Jabs close the distance and open up the combos. Hooks are the power punches. Uppercuts are those integral shots that can overcome the opponent when he’s cornered and tries to defend his face. Uppercuts are not easy to block.
Boxing is underestimated because it doesn’t sound like a mysterious, mystical, and stereotypically Oriental martial art. People don’t take it seriously. But it’s undeniably one of the most important things to learn for self-defense.
Kendo, Silat, Kali
If you happen to own a stick or cane at all times, learn these. It’s self-explanatory.
Wrestling, Jujutsu, Judo
Ground fighting is more important than striking. This includes grappling, joint locks, throws, and submission techniques. Most street fights are up close and personal, ending up on the ground. The best fighter knows how to hold his own on the ground. Size is preferred but doesn’t mean anything compared to speed, agility, and knowing how to use the opponent’s weight against himself.
These arts are closely related and are much tougher in conditioning than the previous three striking arts listed. They also teach you more specifically, how to break bones, joints, and even how to kill. They are dangerous. Watch an Olympic wrestling match. Hell, watch a high school wrestling match. The fighters you see there, despite no fancy martial arts experience or belt rank attached to their name, are some of the most formidable fighters in the world.
On the ground, they would tear the average person apart. There are ‘less’ fatal joint locking and grappling arts like Aikido and Hapkido, which reign from Japan and South Korea, respectively.
Why does ground fighting usually trump striking?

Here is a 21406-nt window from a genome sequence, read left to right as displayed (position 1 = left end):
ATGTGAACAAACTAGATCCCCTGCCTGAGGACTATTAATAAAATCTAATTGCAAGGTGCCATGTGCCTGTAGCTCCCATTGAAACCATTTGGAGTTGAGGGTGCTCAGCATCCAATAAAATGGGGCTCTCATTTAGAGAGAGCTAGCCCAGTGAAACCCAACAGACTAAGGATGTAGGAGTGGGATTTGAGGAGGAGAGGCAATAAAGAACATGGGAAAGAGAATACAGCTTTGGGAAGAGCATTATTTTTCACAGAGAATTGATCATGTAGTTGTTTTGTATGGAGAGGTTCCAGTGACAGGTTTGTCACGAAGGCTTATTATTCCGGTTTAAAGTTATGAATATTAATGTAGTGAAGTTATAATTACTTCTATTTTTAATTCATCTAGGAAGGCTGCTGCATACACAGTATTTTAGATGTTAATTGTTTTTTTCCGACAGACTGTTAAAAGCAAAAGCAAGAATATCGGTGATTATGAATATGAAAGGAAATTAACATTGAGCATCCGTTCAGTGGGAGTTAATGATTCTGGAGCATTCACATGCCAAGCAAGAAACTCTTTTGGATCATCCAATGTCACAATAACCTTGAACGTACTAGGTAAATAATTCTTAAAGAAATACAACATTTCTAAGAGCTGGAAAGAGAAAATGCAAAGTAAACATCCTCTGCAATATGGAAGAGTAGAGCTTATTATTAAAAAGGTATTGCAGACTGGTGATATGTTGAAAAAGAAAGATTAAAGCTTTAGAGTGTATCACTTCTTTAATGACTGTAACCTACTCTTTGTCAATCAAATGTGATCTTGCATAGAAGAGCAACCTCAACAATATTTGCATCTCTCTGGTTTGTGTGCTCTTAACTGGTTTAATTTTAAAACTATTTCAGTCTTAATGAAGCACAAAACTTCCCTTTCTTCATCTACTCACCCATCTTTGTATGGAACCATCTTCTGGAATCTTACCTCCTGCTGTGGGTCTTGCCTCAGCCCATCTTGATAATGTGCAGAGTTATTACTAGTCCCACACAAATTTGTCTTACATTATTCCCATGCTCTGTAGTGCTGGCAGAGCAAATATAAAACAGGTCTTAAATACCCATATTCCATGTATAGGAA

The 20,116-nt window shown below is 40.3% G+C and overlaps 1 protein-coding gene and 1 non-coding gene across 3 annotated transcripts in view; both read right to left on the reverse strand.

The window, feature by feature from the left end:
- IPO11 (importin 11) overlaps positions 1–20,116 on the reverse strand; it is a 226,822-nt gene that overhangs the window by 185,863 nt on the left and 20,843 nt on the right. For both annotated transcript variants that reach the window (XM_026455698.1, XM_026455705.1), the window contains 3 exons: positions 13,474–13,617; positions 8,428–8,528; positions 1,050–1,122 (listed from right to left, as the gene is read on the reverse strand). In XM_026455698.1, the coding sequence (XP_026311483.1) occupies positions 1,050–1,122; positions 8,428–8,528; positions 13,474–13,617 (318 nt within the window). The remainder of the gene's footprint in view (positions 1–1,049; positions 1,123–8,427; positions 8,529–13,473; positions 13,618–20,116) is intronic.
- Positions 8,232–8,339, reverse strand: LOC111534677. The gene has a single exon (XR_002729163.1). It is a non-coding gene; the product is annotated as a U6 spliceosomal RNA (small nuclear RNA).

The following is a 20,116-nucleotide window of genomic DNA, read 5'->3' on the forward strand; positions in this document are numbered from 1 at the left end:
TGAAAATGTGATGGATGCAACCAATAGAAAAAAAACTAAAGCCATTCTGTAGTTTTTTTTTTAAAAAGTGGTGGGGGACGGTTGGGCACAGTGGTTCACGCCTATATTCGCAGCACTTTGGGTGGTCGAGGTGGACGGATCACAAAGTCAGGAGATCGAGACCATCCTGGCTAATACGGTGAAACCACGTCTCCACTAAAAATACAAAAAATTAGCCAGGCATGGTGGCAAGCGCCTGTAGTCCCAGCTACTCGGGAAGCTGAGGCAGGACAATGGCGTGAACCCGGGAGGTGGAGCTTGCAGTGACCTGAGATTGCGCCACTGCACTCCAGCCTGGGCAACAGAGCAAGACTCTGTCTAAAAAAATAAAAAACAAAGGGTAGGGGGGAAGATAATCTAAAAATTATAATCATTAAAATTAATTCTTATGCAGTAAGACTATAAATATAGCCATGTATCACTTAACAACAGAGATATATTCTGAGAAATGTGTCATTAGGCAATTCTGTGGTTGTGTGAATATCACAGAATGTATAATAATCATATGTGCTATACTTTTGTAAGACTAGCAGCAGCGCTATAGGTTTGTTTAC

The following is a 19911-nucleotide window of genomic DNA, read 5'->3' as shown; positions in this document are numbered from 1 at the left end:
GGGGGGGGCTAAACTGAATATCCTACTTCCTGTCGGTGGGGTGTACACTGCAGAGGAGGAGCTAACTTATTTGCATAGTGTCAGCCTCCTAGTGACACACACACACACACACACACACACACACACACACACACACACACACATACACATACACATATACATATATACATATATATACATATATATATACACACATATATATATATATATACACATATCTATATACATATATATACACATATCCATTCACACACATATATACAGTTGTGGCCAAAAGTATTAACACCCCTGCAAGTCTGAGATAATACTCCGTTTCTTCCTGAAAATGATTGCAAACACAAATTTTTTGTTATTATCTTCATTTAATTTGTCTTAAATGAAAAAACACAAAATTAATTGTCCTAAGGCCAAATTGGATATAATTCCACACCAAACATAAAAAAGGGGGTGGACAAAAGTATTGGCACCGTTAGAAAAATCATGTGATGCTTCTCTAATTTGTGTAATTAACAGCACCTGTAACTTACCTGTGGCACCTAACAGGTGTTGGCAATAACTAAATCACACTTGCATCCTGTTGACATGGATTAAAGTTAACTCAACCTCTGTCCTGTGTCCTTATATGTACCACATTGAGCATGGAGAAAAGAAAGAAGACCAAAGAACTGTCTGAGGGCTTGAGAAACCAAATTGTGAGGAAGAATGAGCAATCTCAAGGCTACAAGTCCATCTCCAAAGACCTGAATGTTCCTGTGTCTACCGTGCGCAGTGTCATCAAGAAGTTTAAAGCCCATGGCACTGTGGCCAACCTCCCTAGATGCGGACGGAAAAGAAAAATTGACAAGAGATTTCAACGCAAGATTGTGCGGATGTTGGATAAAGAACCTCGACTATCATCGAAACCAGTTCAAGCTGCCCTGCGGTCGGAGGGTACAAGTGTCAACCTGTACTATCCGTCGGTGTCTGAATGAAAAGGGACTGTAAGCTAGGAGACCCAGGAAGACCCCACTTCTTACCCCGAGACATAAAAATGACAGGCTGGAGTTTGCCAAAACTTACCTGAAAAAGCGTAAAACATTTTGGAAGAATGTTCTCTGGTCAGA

The average human, without any specialized training, is still very dangerous as a striker. The punches can be sloppy, the elbows can be inaccurate, but it doesn’t take many hits to the head to do knock someone out. Look at it this way. The average human has a moderate knowledge on how to fight on two feet. But the average human knows little on what to do when he’s in a submissive position on the ground. Now if you take the average striker against an average ground fighter in a fight upon two feet, the striker will have the upper hand but the ground fighter will know enough to hold his own. Specialized skill can only compensate a bit, real fights are unpredictable. The striker does not have the finishing advantage.
Now if you take the average striker against the average ground fighter in a fight on the ground, the striker will get pulverized. The knowledge on how to handle oneself on the ground isn’t as ‘common’ or ‘mainstream’ as punching and kicking.
The ground fighter has a huge upper hand. And it’s well known how often real street fights go to the ground. That’s why it’s best to have both worlds to survive in each.
The Judgment – Which Style Is the Best?
Some of the best styles to learn how to fight are the most overlooked. To be a good fighter, you have to be able to strike and dominate the ground. Weakness in one makes you weak as an adaptive fighter. However, most often than not, in a fight between a striker and a grappler/ground fighter, the ground fighter has the advantage. Once the fight goes to the ground, it’s over. All it takes is closing the distance.
In Olympic non-full contact sparring and demonstrations in which the guy being demonstrated on just stands there, nothing is informative. If you want to learn how to fight, watch MMA fights, like UFC or Pride Fighting. Boxing is also informative if you want to understand good footwork and proper punching form. Learn how to dominate both battlefields and you win the battle. Do not attempt the moves at home and sign up at your neighborhood dojo or dojang. You might be choosing something you were destined to do.
In the end, the style does not make the fighter. The fighter makes the style.